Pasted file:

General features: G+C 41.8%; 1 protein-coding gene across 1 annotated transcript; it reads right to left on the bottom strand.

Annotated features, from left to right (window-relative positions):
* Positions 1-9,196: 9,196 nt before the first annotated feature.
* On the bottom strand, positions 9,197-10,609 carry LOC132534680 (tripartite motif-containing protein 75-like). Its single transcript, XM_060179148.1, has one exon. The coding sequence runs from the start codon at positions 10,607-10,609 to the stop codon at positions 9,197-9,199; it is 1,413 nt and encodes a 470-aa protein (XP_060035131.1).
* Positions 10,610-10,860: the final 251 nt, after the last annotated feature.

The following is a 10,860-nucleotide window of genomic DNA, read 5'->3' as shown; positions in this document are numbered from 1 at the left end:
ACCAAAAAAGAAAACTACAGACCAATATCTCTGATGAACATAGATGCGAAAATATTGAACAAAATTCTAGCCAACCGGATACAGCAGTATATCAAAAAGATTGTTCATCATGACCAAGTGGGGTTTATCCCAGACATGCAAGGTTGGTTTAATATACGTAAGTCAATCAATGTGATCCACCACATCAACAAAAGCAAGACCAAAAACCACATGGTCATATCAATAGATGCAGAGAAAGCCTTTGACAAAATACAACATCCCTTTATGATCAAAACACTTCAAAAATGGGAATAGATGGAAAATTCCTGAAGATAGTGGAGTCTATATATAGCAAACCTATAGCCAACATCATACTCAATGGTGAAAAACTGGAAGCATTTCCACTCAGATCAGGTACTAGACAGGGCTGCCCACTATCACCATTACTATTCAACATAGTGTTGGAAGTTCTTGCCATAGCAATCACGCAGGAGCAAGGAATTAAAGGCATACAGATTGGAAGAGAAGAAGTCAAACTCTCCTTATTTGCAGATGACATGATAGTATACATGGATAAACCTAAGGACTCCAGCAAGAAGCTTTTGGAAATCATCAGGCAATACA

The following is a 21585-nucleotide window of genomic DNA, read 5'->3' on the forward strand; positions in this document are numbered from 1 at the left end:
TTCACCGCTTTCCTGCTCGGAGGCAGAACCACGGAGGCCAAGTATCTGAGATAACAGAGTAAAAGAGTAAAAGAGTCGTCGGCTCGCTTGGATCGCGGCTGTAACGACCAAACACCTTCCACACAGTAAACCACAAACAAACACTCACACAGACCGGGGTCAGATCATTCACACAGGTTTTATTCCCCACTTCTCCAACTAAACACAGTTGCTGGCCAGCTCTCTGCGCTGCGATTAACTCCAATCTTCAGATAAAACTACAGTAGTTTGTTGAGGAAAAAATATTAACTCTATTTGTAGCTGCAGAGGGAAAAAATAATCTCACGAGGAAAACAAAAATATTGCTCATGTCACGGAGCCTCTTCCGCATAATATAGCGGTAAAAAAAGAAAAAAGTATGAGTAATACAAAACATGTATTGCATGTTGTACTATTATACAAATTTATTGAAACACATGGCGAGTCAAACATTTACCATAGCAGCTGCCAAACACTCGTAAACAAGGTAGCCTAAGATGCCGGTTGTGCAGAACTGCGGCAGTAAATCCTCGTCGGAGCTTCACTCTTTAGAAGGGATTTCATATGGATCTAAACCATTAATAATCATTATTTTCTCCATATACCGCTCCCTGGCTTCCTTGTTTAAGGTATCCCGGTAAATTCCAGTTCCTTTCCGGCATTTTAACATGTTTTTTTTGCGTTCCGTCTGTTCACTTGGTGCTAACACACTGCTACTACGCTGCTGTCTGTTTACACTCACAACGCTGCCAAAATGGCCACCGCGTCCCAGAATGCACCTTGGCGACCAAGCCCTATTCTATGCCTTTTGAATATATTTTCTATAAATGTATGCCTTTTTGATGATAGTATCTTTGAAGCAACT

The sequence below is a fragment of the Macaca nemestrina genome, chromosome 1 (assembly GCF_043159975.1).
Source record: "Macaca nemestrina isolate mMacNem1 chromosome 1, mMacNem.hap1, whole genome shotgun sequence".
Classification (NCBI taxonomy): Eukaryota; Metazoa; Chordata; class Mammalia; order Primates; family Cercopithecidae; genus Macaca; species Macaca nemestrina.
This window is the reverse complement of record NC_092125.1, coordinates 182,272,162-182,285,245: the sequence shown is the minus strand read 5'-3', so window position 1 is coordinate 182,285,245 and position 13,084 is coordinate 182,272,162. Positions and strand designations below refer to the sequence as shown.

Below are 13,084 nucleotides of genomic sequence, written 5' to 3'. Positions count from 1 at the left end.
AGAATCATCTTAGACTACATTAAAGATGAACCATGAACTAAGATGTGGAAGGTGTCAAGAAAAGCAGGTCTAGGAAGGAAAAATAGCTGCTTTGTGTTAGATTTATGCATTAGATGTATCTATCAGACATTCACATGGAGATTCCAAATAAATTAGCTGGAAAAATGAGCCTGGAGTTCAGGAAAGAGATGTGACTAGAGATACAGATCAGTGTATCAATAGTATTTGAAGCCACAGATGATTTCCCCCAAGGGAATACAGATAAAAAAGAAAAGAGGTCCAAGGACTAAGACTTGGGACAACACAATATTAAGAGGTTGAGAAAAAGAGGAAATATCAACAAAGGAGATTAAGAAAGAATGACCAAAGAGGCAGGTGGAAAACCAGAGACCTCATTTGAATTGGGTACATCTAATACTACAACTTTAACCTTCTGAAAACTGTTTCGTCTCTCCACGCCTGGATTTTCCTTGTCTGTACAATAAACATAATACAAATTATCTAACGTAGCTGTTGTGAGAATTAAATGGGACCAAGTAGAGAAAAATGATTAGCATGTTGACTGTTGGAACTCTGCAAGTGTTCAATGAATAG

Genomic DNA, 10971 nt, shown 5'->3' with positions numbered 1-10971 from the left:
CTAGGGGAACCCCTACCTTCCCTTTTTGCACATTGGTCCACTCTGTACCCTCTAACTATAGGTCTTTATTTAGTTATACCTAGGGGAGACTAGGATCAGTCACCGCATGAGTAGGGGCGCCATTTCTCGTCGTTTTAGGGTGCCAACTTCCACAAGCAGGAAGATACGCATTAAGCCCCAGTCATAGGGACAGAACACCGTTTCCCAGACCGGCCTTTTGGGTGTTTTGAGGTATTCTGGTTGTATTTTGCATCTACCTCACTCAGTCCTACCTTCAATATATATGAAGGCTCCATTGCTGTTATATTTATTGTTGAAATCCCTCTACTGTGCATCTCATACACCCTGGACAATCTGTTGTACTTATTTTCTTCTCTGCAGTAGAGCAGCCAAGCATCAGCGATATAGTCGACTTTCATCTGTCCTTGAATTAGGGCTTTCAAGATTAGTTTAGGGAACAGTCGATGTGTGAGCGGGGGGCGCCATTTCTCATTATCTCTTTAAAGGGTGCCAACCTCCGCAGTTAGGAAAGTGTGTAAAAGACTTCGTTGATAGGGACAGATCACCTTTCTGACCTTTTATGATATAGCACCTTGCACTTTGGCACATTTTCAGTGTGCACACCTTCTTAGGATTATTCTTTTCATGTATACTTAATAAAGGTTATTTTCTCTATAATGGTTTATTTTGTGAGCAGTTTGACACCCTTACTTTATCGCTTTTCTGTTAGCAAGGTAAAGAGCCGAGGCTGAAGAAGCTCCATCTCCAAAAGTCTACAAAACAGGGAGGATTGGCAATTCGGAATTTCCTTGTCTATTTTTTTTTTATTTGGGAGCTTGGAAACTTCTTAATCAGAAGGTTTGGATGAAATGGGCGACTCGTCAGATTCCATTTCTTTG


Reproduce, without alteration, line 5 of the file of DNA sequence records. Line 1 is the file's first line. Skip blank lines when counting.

* Positions 10,610-10,860: the final 251 nt, after the last annotated feature.